DUMMERSTON -- It's summertime, which means the girls are back in town.
"I'm really happy to be a part of it. I think it's a great place," said Green Mountain Camp board member Christine Takacs, of the all-girls camp. "There's no makeup. Kids just get to be kids."
Her two daughters, ages 11 and 14, were attending the bridge weekend for girls who want to stay for two interrupted weeks. They stayed for July 19 and 20 while others went home.
According to camp director Billie Slade, the campers staying for the weekend had the privilege to paint benches donated to the camp and hike to a nearby waterfall. It was years since campers hiked to the waterfall due to the property now being posted. Permission was received so that it could be done again.
"It's kind of adventurous," said Slade, who remembered doing the hike as a camper herself 40 years ago.
Four of the campers staying the weekend had never attended the camp before. Previous attendees have called the cabins timeless as the buildings have not changed much. Many of them send their children.
Sessions started on June 23. Each session has approximately 50 campers. There are two more day sessions left and one more week offering overnight camp.
With four counselors in training, Slade told the Reformer there were a lot of extra sets of hands to assist with daily tasks. There were also counselors and junior counselors who help. They are mostly college students, however some are still in high school.
Brattleboro Memorial Hospital Director of Emergency Services Brian Richardson taught CPR one day at the camp. The entire staff was certified as a result.
This year, a tetherball set was put back up and a sand pile was donated to the camp.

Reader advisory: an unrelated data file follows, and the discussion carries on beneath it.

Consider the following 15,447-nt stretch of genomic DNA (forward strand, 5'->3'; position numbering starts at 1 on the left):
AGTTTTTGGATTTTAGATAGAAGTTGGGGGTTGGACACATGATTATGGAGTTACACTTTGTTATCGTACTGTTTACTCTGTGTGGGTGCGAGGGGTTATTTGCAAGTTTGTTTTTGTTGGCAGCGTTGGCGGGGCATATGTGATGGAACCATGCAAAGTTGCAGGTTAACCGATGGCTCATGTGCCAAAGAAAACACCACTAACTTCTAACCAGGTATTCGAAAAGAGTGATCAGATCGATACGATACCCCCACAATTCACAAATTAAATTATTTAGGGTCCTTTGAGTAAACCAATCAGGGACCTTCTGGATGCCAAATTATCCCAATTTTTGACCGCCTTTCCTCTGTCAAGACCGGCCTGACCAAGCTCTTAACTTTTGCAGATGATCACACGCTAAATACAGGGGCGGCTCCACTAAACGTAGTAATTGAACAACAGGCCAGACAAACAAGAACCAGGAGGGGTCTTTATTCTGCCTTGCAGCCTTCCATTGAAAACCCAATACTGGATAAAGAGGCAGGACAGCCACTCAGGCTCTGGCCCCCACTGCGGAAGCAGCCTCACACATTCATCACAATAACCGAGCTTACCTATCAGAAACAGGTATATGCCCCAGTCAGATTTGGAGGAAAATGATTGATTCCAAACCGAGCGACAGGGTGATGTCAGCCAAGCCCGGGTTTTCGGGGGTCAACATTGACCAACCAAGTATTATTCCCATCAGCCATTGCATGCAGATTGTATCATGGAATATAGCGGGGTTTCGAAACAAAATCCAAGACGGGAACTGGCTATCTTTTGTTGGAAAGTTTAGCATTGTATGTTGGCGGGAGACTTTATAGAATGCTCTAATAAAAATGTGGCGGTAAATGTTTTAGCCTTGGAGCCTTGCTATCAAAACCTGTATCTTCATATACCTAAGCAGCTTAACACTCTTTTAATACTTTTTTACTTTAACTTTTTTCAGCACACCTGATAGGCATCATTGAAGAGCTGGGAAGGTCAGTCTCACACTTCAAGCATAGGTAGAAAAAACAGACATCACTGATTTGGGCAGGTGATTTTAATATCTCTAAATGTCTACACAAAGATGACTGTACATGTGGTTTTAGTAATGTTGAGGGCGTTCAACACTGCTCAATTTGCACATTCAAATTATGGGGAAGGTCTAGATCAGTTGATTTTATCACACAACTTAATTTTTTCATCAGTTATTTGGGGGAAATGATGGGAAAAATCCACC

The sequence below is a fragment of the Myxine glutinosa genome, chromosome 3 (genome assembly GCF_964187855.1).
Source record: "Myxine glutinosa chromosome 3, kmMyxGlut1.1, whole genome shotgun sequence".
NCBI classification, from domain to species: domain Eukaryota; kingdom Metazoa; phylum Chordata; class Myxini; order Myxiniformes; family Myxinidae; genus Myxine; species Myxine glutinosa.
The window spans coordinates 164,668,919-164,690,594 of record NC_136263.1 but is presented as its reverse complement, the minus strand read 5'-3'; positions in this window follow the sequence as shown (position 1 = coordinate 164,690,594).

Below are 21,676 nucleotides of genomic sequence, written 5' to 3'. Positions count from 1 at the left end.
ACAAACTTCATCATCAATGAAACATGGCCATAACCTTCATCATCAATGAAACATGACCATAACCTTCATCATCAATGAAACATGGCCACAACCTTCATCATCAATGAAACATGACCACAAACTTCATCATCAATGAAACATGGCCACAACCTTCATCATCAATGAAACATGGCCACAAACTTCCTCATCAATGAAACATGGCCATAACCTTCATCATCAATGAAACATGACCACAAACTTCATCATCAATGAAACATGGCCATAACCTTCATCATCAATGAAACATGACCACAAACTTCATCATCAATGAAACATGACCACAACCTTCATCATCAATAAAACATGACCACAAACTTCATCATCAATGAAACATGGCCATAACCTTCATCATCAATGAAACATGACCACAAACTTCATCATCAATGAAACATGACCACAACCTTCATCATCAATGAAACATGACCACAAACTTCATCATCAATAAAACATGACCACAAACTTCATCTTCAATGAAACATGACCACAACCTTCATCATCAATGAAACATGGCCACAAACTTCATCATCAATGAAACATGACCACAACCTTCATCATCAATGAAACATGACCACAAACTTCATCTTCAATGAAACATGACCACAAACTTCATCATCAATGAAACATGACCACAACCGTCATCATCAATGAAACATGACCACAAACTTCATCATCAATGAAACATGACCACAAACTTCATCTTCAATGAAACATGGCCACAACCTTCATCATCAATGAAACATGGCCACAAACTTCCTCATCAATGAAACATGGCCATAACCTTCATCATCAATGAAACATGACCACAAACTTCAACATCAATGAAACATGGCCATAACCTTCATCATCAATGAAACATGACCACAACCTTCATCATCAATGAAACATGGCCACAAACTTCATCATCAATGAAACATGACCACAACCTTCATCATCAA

"You're never too old for sand," said Slade. "It's open-ended and creative."
Through a small grant, a program called "Our Community Comes to Camp" was afforded. Once a week, community members who are passionate about different subjects came and taught.
"If we can get a grant, I think we'll do it again," Slade said. "It's good for the kids to get to see adults filled with vitality about what they're doing."
Approximately 30 percent of the campers receive financial aid or a scholarship to attend Green Mountain Camp. Slade and others go to local businesses for that funding. Donations from previous campers and others are also given for the cause. Slade says coming to the camp can make a huge difference for girls.
On Aug. 5 at 5 p.m., the camp will host its annual reunion. This year, it turns 97 years old. There will be a spaghetti dinner followed by a camp fire with s'mores. That costs $10 to attend. To have dinner, stay the night in a cabin and eat a pancake breakfast in the morning, the camp charges $25. It is the one night each summer where the camp is open to fathers and boys.
Green Mountain Teachers Camp will return for its third year from Aug. 2 to 7. Its focus is on early childhood education and requirements that may be frustrating to teachers. Slade mentioned Common Core requirements. Another topic may include transitions, such as moving from an area or leaving for college. More information is available on greenmountainteachercamp.com.
Currently, teachers from all over the United States have signed up. They will be coming from places that include California, Texas and Alaska.
"We're hoping to get more local teachers," said Slade. "It's a very interactive, organic thing. Much of it we develop while go."
Chris Mays can be reached at 802-254-2311, ext. 273, or firstname.lastname@example.org. Follow Chris on Twitter @CMaysReformer.